Can I pick the child I want to adopt or Foster in Virginia?

Can I pick the child I want to adopt?

Can I pick the child I want to adopt?

You’ve done all the research, and now you’re ready to dive into the world of adoption. You may be thinking, “Can I pick the child I want to adopt?” The answer is a little complicated. The Virginia Department of Social Services reports, about 60% of foster care youth are adopted by their foster parent(s). These children likely entered into the foster parent’s home with a permanency goal* of returning home, then throughout their foster care episode, their goal was changed to adoption because all other strategies to return the child home or to a relative have not been successful. When this happens, in my experience, the local department of social services is going to ask the child’s current foster parent if they are interested in adoption before reaching out to any other adoption resources, as the foster parent(s) have a wealth of knowledge and affection for the youth already, and it would limit the amount of changes the youth would need to make. If that foster parent says no, then the department of social services will begin to reach out to their resources to begin the search for a forever family for the youth.

Adoption is the gift of life

What are the methods for searching?

The local department of social services’ family service worker can reach out through their own pool of locally licensed foster parents, call private foster care or adoption agencies like Extra Special Parents , and/or have the youth listed on sites like AdoptUsKids , a site created to help connect prospective adoptive families with youth available for adoption.

What does this look like on the prospective adoptive parent’s end?

To adopt out of foster care, you’re going to need to be licensed with either a local department of social service or a private agency. During this process, you’ll get a home study completed and get to know the process of adopting through foster care. If you’re solely focused on adopting, getting a youth in your home may take time, as I mentioned above, most children adopted in foster care are adopted by their foster parents, and the journey from entering care to having adoption as a permanency goal can take up to or longer than thirteen months. But, while getting your home study completed, you’ll talk with the person completing your home study about your life, your family, your interests, why you want to adopt, among a number of other things, and this will be used by the department of social service workers to determine if you and a particular youth will be a good match for each other.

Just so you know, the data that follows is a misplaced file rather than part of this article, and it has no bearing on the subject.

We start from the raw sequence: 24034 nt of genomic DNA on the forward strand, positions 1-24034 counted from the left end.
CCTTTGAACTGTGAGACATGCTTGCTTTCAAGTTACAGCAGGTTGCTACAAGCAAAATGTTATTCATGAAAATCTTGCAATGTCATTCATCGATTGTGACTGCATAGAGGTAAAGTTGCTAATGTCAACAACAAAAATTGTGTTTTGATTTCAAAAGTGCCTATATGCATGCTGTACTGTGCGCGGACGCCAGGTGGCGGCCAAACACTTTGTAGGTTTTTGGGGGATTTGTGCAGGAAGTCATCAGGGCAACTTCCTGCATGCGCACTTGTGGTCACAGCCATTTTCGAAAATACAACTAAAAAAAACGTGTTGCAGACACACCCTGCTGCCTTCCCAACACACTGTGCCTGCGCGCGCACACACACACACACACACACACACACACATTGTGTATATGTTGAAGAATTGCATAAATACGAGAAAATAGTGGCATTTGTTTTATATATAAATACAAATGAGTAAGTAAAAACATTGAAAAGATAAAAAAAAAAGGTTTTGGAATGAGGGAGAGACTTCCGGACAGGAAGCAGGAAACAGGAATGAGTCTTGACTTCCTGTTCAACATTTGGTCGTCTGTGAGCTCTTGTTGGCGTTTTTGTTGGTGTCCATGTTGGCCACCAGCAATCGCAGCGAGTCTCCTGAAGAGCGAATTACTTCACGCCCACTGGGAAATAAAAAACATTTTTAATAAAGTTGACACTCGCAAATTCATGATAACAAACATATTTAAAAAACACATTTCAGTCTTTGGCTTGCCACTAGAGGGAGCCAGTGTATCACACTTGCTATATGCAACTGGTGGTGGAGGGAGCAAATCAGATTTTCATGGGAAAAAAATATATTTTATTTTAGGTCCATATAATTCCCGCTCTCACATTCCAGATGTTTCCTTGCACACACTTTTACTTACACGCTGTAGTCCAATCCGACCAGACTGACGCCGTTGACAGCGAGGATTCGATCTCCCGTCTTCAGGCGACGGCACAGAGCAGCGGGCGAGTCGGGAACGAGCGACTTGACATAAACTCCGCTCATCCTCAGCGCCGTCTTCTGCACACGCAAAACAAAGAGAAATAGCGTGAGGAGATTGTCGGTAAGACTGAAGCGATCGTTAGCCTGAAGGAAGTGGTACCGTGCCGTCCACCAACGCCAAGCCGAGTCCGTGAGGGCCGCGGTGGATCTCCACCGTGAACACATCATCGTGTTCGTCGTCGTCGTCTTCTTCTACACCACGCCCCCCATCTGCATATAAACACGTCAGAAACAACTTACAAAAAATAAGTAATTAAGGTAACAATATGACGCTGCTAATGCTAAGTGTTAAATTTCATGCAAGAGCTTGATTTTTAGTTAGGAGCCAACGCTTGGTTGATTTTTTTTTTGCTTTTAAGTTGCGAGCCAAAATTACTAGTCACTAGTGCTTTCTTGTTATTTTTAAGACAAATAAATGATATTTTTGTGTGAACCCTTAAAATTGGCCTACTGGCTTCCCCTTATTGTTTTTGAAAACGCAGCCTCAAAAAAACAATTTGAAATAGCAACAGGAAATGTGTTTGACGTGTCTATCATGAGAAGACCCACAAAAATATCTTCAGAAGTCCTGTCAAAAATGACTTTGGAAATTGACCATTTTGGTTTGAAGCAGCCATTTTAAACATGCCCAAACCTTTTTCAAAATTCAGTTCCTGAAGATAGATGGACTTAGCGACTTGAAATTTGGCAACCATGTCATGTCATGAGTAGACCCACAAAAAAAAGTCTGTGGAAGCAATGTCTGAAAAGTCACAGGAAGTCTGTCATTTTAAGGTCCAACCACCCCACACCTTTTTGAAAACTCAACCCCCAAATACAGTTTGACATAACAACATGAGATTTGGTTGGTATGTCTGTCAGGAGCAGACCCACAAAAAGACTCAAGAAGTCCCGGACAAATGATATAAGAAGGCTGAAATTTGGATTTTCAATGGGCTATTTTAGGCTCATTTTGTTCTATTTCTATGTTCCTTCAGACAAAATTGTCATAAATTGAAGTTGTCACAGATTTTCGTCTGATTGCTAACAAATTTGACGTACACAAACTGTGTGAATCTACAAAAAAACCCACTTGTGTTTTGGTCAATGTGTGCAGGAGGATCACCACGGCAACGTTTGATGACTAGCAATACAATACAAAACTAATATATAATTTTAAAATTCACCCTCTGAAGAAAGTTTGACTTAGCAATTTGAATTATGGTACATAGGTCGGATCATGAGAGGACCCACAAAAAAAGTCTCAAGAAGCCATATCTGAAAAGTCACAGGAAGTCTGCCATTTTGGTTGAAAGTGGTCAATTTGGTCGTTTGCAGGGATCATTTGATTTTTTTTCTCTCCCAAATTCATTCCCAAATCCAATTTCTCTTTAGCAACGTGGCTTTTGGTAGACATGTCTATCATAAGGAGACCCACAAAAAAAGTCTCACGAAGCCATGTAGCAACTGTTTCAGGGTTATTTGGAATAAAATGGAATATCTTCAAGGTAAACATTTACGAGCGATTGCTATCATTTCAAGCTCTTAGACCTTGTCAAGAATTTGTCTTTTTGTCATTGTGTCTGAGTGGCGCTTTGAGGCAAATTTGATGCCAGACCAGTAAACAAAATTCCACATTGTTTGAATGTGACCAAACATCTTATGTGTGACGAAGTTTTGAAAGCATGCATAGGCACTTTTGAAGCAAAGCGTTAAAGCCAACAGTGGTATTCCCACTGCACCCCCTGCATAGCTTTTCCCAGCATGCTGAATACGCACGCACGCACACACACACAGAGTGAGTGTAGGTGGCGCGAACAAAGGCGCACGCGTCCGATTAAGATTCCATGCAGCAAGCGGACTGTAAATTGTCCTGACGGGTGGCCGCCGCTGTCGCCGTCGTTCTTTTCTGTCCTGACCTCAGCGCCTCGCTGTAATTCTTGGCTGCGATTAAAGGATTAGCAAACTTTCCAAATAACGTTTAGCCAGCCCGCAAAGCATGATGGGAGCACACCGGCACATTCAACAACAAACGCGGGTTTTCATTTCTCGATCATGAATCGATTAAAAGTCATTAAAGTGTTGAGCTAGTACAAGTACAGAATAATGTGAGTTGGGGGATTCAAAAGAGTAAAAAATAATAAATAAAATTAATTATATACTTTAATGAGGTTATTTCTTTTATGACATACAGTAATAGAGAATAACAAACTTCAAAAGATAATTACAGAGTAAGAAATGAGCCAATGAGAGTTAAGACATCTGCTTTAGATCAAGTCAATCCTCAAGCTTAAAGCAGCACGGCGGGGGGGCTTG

So, choosing?

Basically, this all boils down to can you pick what youth you would like to be considered for. If you’re with some kind of fostering agency, either private or not, you may receive calls where someone will describe a youth in need of a family, or you may find a youth on a site like AdoptUSKids and tell your family service worker you’d like to be considered. If it’s a good match, ultimately determined by the local department of social services worker for the youth, then the getting to know you process begins.

 *Permanency goal:  

What the department is social services is working toward for the youth. Foster care is a temporary solution. Examples include: Return home, relative placement, and adoption. 

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